Since the National AIDS Trust was created 21 years ago, we have seen amazing developments in managing HIV and most people diagnosed with HIV in the UK can now look forward to a long life.
However people living with HIV still have significant health and social care needs that need to be met if they are going to be full, active and equal citizens.
People need support in managing HIV as a long-term condition, as many will experience side effects from medication and have health conditions relating to their HIV status. They also need support, especially from their peers, and information to help them come to terms with their diagnosis and manage their condition effectively.
This is especially important as HIV is affecting more people and different segments of the community. According to the latest prevalence figures, 73,000 people live with HIV - treble the 1997 number. HIV is no longer a disease that only affects men who have had sex with men. While this group remains disproportionately affected, along with black African and black Caribbean people, in 2006 over half of new diagnoses were among heterosexuals.
There has been a significant shift in the geographical distribution of HIV-infected people away from London. The east of England, for example, has seen a six-fold increase in the number of people living with HIV resident there since 1997.
Some of the most marginalised communities in the UK are also some of the most vulnerable to HIV infection. One-third of people diagnosed with HIV have experienced extreme poverty.
Also, research carried out by Ipsos-MORI shows that public attitudes to HIV continue to show prejudice and hostility and that ignorance about the virus and its transmission is actually increasing.
Government social policy stresses the need for care services to be personalised to promote control, independence and choice. While some local council services are beginning to achieve this, many people tell the Commission for Social Care Inspection that their experiences of services do not match government policy aspirations.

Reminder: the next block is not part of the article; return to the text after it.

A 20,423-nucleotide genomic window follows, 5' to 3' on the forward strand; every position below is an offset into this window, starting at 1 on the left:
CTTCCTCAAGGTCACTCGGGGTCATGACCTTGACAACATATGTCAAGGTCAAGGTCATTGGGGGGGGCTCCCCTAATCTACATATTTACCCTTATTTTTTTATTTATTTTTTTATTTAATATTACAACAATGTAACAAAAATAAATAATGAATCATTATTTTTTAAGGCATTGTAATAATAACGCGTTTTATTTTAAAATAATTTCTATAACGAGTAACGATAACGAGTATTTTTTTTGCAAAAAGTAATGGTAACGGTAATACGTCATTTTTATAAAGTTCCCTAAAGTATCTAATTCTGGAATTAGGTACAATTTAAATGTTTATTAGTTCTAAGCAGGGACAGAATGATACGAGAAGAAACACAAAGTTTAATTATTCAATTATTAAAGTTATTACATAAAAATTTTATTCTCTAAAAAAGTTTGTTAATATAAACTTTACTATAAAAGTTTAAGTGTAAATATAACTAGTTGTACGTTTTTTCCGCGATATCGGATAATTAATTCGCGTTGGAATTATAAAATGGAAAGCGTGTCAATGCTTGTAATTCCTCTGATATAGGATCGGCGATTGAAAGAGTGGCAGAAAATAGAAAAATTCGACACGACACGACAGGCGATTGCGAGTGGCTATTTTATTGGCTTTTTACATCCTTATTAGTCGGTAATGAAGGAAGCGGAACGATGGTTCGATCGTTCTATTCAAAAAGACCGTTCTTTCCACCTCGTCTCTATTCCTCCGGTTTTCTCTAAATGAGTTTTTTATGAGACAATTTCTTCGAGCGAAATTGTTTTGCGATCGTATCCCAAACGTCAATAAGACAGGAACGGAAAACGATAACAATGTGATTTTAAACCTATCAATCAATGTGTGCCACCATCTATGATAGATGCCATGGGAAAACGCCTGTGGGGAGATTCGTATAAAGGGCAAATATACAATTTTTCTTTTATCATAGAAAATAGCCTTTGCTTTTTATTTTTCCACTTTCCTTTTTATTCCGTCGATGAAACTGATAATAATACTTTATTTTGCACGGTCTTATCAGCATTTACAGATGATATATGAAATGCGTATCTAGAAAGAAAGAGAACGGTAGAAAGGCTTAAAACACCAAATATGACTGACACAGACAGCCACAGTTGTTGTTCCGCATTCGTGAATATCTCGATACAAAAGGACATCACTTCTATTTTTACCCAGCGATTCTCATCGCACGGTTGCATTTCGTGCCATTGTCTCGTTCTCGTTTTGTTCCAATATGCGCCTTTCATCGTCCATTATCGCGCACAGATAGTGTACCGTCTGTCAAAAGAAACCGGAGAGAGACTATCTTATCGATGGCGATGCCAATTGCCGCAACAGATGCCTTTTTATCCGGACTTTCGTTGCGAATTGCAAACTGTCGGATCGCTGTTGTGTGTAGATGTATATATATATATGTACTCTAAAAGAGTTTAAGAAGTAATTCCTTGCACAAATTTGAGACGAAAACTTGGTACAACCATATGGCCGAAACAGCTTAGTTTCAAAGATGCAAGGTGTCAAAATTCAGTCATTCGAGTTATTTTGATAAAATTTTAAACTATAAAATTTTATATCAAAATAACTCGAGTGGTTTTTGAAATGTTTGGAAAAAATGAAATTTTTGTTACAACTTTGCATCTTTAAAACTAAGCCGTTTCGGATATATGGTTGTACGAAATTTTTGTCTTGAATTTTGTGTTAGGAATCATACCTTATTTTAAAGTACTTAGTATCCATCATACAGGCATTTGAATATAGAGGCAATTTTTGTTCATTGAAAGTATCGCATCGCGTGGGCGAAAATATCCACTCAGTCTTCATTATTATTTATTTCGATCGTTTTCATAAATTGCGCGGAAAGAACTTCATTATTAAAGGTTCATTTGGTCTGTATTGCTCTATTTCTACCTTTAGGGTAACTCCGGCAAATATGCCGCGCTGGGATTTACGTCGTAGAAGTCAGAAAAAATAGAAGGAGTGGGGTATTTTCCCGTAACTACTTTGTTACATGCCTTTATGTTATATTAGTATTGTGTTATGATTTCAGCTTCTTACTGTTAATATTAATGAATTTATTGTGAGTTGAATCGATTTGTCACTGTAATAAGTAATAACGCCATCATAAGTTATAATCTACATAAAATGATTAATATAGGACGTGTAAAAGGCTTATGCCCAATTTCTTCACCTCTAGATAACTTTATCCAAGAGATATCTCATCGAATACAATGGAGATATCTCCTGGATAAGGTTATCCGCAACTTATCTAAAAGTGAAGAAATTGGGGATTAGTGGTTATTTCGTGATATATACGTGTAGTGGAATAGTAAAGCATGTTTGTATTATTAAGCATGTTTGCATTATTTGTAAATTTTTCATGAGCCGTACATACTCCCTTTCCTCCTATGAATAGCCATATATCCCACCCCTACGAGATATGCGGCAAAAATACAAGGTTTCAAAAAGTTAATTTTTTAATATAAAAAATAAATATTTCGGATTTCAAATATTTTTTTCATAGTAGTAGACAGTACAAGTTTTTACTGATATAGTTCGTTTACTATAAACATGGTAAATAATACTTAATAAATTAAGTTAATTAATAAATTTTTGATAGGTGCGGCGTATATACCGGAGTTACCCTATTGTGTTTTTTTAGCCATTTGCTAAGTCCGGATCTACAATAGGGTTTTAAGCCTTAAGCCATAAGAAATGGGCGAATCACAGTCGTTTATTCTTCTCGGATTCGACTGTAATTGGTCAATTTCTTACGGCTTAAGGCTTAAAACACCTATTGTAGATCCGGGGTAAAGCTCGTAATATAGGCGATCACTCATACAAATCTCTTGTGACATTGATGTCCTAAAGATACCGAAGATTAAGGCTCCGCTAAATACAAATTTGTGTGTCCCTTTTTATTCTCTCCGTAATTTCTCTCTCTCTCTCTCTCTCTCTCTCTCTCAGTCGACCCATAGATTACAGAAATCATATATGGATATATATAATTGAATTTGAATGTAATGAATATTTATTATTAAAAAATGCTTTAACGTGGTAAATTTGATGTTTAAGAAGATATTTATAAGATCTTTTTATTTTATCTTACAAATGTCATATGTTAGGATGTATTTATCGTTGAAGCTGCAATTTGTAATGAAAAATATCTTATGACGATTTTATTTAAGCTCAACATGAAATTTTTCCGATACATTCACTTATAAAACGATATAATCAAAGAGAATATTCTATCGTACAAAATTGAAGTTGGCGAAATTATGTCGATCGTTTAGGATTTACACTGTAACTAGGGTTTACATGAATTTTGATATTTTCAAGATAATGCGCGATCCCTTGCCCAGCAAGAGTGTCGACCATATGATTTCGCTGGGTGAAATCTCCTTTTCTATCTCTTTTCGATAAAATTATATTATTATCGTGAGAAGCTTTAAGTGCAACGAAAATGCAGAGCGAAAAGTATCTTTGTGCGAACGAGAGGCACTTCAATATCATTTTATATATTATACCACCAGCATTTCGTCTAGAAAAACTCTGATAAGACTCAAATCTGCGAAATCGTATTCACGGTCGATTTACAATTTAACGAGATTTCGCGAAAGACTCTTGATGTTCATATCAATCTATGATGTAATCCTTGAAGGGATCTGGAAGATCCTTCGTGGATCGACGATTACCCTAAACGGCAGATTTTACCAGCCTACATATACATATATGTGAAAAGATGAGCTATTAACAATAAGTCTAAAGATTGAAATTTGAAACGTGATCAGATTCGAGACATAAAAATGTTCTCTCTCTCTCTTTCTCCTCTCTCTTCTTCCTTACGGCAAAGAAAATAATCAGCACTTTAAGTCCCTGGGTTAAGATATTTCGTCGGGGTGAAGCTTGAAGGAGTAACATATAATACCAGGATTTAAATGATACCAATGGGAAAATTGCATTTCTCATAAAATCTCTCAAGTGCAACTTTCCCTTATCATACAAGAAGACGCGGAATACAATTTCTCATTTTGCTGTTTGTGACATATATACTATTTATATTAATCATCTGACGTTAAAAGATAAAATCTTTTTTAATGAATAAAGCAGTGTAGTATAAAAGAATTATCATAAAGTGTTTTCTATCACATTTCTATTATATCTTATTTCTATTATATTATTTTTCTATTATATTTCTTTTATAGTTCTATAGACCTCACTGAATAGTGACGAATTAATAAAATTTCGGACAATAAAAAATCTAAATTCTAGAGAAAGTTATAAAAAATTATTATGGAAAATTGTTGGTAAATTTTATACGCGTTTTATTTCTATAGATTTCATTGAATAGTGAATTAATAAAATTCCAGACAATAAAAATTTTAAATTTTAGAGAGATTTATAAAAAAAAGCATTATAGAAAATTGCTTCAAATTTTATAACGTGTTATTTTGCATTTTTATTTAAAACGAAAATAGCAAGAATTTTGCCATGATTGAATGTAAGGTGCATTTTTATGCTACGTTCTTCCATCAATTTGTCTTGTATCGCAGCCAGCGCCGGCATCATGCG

One person living with HIV told the commission: "If you have anything else other than a bog standard lifestyle - just getting up and going to bed - social care services can't often deliver appropriate services. Services that fit you, your sexuality, lifestyle, fluctuating needs, likes and dislikes can easily become a casualty of 'conveyor belt care'."
In addition, we know from the commission's recent State of Social Care 2006-07 report, published in January, that the criteria used by councils to determine eligibility for publicly funded care are getting tighter. This means many people with "low" or "moderate" needs are left to find and fund their own care or depend on friends and family for support.
So what should people expect as they approach their social care services for assistance? The government has announced a green paper on the future provision of adult social care. This is welcome, as the Commission for Social Care Inspection has said for a long time there needs to be a new settlement between state, society and individual. People need to know clearly what they are entitled to and what their obligations are. As part of this new settlement, we believe there should be three basic entitlements:
People should have access to a proper assessment of their needs. The legislation already exists for this but many people do not know about it.
People should have access to good information and advice - someone to talk to about the right care.
People should have access to quality services that support their human rights and dignity. These services need to be fair and non-discriminatory, as one in three people with HIV say they experience some form of discrimination or prejudice.
More than 21 years ago when government and professionals first responded to the challenge of HIV, the emphasis was on social care because there were few medical therapies As therapies improved and progress was made in treatment, the focus moved to health. But supporting people living with HIV requires varied approaches - prejudice, discrimination and poverty cannot be fought through a research lab.
Good social care services are needed to help take on these challenges. If we can get it right for people living with HIV, then we can get right for many other people.